Turkey pushed on Saturday with a sweeping crackdown against suspected plotters of its failed coup, defiantly telling EU critics it had no choice but to root out hidden enemies.
Using new emergency powers, President Recep Tayyip Erdogan's cabinet decreed that police could now hold suspects for one month without charge, and announced it would shut down over 1,000 private schools it deems subversive.
A week after renegade soldiers tried to oust him with guns, tanks and F16s, Erdogan's government has detained over 13,000 people it suspects are state enemies, mainly soldiers but also police, judges, teachers and civil servants.
And after rounding up nearly 300 officers of the presidential guard over suspected links to the coup, Prime Minister Binali Yildirim announced that Turkey planned to disband the 2,500-strong unit, saying there was "no need" for the elite regiment.
As part of the mass arrests, police also detained a nephew of the US-based cleric Fethullah Gulen, 75, whom Turkey accuses of orchestrating the July 15 putsch and whose followers it labels a "terrorist" group.
Senior Gulen aide Hails Hanci was also arrested, a Turkish official said, describing him as a "right-hand man" to Gulen and responsible for transferring funds to the exiled preacher.
Fears that Erdogan will seek to further cement his rule and muzzle dissent through repression have strained ties with Western NATO allies and cast a darkening shadow over Turkey's bid to join the European Union.
Italy's Prime Minister Matteo Renzi warned that "a country that jails its own university professors and journalists imprisons its future".
Turkey's EU Minister Omer Celik insisted that European leaders don't appreciate the scale of the threat and lamented that none had come to stand shoulder-to-shoulder with Turkey's leaders after the bloodshed of July 15.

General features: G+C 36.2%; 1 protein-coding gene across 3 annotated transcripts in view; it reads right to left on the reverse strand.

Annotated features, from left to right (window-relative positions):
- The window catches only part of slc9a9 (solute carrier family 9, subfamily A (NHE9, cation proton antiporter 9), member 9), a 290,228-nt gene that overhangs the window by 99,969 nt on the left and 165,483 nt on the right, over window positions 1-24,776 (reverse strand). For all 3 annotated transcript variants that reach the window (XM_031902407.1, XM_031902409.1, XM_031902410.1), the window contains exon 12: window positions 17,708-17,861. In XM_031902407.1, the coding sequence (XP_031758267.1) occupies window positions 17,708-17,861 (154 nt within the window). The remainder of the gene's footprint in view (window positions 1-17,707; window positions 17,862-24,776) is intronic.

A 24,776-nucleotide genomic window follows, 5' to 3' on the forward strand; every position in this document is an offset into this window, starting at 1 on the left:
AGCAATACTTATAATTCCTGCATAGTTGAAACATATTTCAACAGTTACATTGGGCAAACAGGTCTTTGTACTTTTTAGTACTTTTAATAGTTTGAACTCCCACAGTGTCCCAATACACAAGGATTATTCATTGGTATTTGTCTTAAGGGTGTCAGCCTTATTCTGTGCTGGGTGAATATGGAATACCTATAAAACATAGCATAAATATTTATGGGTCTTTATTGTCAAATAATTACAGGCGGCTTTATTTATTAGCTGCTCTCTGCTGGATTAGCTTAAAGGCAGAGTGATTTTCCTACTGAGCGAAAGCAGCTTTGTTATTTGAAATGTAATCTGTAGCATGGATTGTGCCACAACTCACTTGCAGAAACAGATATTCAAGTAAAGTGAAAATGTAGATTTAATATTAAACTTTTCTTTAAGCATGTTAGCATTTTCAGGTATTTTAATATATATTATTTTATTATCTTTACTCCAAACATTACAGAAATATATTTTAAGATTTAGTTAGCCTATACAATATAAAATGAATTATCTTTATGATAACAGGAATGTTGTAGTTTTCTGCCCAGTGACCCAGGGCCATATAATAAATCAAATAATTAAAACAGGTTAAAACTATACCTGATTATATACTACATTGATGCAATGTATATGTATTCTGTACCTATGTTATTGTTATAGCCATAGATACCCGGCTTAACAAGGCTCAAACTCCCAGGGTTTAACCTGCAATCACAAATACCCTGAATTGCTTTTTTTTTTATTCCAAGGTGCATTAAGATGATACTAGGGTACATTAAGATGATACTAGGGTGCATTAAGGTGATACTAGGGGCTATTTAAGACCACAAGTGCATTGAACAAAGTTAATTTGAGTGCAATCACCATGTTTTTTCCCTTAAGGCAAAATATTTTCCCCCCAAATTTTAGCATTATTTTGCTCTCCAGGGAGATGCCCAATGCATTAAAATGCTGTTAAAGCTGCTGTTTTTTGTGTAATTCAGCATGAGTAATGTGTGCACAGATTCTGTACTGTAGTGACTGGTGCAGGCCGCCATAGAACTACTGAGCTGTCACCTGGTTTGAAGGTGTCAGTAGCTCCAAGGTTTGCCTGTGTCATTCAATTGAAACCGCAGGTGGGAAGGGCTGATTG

"Come here and see how serious this is!" Celik told a foreign media briefing.
He added that Gulen was more dangerous than either the late Al-Qaeda chief Osama bin Laden or Islamic State (IS) group jihadists.
- 'No-one suffered like us' -
Celik insisted that Turkey, despite the turmoil, remained committed to its long-term bid to join the European Union, and would honour a landmark deal with the EU to stem the flow of migrants to Europe.
"We don't believe this is the end of the road, it is time to start brand-new momentum," Celik told reporters in Ankara, when asked if the EU membership bid was still a strategic aim.
Erdogan struck a darker tone, telling France 24 television that "for the past 53 years Europe has been making us wait", and that no EU candidate country "has had to suffer like we have had to suffer".
He rejected the European criticism of his iron-fisted response to the coup, charging that "they are biased, they are prejudiced, and they will continue to act in this prejudiced manner towards Turkey".
Ankara has insisted that the measures would not add up to an attack on democracy, arguing that they were no different to those France had taken after a series of bloody jihadist attacks.
Amid the global criticism, Turkey for the first time since the coup released a large group of detainees, 1,200 low-ranking soldiers, saying it wanted to swiftly sort out those who had fired on the people from those who had not.
- Plotters and martyrs -
The crackdowns are part of seismic changes that have rocked Turkey since the shock of the coup attempt that claimed 270 lives.
The night of violence left 24 rebel soldiers dead, as well as 246 now hailed as "martyrs" -- 179 civilians, 62 police and five loyalist soldiers.
Since the coup, massive crowds of flag-waving Erdogan supporters have taken to the streets night after night to celebrate their leader.
But rights activists and opposition groups, including from Turkey's Kurdish minority, fear a widening witch hunt of government critics.
"To fight against the coup is just, legitimate and justified," said Selahattin Demirtas, co-chair of the pro-Kurdish Peoples' Democratic Party (HDP).
But he warned that the new draconian measures "pave the way for more injustice, will increase pressure on society," adding that the new 30-day pre-charge detention "amounts to a torture in itself".
As part of the crackdown, over 1,000 private schools and more than 1,200 associations and foundations believed to be linked to Gulen are set to be closed.
Amid the turmoil, strains have also grown with the United States -- which relies on Turkish bases to launch airstrikes against the Islamic State group in Syria and Iraq -- as Erdogan has repeatedly demanded it extradite Gulen.
President Barack Obama said Friday the US would take seriously any "evidence" of wrongdoing by the preacher.
He also flatly rejected claims that the US had prior intelligence of the putsch attempt, calling such suggestions "unequivocally false".